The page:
Health Care — Biden: US women ‘made their voices heard’ at polls

Rest in peace to a true legend. Voice actor Kevin Conroy, who brought Batman to life on the small screen for generations of comic book fans, has died at the age of 66.

Today in health, we look at President Biden’s reaction to Democrats’ better-than-expected election night and the health care issue he’s crediting for getting women to the polls.

Welcome to Overnight Health Care, where we’re following the latest moves on policy and news affecting your health. For The Hill, we’re Nathaniel Weixel and Joseph Choi. Someone forward you this newsletter?

Biden credits the ‘power of women’ in midterms

President Biden on Thursday said that he thinks that people who support denying access to abortions now know the power of women in America following the midterm elections this week.

“You all showed up and beat the hell out of them,” Biden said in remarks to the Democratic National Committee at Washington, D.C.’s Howard Theatre. “Those who support ripping away the rights to choose don’t have a clue about the power of women in America but now I think they do.”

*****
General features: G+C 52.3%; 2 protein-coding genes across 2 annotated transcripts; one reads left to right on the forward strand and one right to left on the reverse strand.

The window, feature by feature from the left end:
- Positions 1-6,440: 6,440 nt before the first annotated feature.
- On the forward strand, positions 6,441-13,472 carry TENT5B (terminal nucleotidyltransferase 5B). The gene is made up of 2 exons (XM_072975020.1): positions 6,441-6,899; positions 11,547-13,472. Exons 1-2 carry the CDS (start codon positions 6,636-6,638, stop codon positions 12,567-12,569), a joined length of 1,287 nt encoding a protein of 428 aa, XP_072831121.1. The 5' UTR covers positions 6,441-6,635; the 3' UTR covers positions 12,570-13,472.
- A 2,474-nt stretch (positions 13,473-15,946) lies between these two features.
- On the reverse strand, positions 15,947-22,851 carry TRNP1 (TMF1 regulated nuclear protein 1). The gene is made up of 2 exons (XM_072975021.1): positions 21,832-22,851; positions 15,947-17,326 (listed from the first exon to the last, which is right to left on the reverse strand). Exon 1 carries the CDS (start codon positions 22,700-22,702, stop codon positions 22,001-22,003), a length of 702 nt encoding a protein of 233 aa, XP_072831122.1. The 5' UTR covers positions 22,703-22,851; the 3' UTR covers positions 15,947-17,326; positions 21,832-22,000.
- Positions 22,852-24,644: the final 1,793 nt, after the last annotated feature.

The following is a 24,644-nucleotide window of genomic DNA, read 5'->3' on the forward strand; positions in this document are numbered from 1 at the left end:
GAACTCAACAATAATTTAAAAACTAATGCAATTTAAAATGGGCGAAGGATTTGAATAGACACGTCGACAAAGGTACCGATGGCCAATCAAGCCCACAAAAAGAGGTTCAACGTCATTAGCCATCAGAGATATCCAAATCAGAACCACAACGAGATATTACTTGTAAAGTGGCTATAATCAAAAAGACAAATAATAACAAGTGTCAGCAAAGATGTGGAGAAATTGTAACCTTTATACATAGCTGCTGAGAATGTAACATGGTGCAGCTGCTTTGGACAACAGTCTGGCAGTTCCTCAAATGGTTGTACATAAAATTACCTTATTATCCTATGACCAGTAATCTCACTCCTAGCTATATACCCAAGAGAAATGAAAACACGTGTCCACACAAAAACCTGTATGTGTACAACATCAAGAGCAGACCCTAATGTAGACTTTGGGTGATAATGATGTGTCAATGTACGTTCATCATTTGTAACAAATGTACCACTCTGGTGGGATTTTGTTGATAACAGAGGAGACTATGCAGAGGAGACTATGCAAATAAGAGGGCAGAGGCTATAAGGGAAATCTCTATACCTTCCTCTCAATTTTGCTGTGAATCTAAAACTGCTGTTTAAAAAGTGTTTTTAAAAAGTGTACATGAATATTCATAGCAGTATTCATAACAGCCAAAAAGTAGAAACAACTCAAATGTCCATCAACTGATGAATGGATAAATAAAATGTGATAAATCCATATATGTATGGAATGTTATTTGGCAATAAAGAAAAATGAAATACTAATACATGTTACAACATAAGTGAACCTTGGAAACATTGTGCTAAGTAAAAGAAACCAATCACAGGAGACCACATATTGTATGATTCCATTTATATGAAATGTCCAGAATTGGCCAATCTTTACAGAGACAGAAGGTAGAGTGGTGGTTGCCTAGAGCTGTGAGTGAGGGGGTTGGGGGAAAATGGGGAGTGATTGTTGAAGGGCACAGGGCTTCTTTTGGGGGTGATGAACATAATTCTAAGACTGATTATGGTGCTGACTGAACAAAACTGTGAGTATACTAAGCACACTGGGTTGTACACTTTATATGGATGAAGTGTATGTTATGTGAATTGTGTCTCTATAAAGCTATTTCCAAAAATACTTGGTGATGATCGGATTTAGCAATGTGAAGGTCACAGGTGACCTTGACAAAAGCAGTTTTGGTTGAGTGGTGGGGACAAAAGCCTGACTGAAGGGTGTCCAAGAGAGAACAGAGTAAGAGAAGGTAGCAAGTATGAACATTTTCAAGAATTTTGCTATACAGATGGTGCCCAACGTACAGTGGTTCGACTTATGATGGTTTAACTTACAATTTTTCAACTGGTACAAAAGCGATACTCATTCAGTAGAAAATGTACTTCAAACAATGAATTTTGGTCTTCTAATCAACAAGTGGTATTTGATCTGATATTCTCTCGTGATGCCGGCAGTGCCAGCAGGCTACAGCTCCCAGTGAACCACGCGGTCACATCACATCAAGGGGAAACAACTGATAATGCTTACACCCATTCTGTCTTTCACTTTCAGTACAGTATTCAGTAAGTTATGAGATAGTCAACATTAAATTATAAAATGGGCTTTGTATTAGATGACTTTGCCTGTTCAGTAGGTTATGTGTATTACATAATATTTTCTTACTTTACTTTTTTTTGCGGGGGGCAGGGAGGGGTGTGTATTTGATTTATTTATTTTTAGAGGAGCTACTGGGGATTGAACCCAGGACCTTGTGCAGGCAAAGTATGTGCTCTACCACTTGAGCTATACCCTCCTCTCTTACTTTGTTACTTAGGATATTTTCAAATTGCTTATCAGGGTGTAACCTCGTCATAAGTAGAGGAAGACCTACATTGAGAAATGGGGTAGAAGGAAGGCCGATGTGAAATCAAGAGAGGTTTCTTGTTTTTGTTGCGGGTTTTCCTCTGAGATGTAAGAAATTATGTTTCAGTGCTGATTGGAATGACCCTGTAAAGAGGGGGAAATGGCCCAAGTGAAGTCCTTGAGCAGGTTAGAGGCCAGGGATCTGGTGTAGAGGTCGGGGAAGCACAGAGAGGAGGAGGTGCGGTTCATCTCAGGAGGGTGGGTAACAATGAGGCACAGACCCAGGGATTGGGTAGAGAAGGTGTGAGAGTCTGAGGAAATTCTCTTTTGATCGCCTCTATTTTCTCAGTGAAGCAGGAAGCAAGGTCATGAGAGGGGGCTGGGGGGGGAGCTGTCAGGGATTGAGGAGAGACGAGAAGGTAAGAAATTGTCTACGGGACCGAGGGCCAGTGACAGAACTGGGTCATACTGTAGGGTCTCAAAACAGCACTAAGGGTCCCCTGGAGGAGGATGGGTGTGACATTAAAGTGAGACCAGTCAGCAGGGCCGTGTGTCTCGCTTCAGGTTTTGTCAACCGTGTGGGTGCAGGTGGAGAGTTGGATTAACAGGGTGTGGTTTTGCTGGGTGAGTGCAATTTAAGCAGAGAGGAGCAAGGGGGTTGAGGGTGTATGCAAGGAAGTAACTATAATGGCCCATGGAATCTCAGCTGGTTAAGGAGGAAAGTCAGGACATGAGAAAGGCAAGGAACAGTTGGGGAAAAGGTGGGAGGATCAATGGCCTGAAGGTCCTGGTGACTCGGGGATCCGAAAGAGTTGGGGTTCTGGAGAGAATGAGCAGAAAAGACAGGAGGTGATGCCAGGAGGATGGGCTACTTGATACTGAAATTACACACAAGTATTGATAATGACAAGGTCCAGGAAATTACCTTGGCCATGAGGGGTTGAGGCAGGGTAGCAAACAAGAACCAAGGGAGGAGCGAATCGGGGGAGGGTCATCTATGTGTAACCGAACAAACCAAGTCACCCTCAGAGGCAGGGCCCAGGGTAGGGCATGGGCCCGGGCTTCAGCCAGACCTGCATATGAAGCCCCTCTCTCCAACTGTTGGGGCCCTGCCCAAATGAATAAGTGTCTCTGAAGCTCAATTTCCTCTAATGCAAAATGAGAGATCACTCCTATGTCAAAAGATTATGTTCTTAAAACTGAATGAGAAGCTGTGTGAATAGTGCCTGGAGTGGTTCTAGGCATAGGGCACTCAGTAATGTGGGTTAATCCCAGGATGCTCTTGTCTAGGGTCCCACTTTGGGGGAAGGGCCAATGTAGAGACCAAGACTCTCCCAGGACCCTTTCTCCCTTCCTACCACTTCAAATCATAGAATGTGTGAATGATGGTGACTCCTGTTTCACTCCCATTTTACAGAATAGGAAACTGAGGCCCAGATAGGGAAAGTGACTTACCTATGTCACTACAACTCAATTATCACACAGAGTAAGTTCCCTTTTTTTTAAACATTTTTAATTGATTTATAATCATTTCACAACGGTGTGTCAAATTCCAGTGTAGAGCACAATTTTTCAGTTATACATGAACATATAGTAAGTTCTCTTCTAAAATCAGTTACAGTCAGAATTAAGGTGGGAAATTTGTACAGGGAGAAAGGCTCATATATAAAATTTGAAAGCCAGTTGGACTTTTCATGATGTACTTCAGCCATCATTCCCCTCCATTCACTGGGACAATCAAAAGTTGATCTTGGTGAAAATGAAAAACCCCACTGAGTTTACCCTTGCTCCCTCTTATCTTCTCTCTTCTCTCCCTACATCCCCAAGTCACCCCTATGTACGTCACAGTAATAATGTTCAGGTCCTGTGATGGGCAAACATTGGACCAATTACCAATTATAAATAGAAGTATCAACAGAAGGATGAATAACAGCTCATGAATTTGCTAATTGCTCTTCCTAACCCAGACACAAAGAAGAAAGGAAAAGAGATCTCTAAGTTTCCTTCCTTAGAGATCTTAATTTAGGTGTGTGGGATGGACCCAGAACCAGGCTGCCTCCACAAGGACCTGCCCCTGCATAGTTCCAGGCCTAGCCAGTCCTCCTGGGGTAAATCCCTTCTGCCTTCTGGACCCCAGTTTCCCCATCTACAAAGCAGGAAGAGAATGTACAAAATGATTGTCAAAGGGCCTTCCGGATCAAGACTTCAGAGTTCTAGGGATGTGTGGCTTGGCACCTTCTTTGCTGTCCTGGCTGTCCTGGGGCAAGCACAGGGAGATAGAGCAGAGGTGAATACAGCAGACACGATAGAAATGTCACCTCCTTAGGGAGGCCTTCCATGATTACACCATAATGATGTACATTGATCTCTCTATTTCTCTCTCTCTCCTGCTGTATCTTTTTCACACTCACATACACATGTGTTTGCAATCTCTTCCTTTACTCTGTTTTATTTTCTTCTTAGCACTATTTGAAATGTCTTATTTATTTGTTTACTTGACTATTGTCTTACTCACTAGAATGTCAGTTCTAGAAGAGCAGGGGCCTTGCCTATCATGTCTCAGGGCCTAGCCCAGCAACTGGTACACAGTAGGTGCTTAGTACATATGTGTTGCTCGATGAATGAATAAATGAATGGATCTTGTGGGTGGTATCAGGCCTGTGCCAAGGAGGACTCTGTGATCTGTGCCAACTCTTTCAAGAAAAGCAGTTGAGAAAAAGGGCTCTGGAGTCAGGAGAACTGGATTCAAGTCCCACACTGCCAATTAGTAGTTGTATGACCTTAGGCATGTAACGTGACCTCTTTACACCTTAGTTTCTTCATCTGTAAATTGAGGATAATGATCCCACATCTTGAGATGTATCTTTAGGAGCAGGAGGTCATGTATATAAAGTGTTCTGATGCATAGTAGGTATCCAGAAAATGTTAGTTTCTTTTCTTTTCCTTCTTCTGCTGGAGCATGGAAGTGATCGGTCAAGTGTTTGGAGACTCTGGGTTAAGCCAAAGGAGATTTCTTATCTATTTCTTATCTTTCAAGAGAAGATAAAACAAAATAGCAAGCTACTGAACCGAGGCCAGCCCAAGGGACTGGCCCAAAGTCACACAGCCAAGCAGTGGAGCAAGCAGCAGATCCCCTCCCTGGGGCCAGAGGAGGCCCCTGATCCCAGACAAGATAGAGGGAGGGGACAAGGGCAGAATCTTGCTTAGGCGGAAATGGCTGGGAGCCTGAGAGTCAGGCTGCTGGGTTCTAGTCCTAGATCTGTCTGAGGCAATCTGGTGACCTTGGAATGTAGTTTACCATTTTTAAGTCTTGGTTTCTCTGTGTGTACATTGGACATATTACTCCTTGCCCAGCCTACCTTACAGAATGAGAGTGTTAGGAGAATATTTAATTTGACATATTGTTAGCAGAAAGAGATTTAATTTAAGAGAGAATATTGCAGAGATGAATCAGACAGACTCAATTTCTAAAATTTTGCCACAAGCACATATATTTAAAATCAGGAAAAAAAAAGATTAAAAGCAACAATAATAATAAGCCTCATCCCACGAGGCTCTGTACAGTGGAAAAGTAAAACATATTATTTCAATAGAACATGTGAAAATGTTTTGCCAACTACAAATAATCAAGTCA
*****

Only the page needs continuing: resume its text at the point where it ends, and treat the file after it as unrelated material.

• “As I’ve said, women in America made their voices heard, man,” he said. 

  • The president said that “one of the most extraordinary things” about the Supreme Court’s summer decision to overturn the Roe v. Wade decision was that it mobilized women to vote.

Vice President Harris, first lady Jill Biden, and second gentleman Doug Emhoff joined the president on stage, along with dozens of people wearing shirts and holding signs with “Let’s Go, Joe,” “Fetterman” and “End Citizens United.”

“This is not a political piece, this is to say thank you, thank you, thank you,” said Biden. “Tuesday was a good day for America, a good day for democracy, and a strong night for Democrats.”

Read more here.

Juul to avoid bankruptcy, laying off hundreds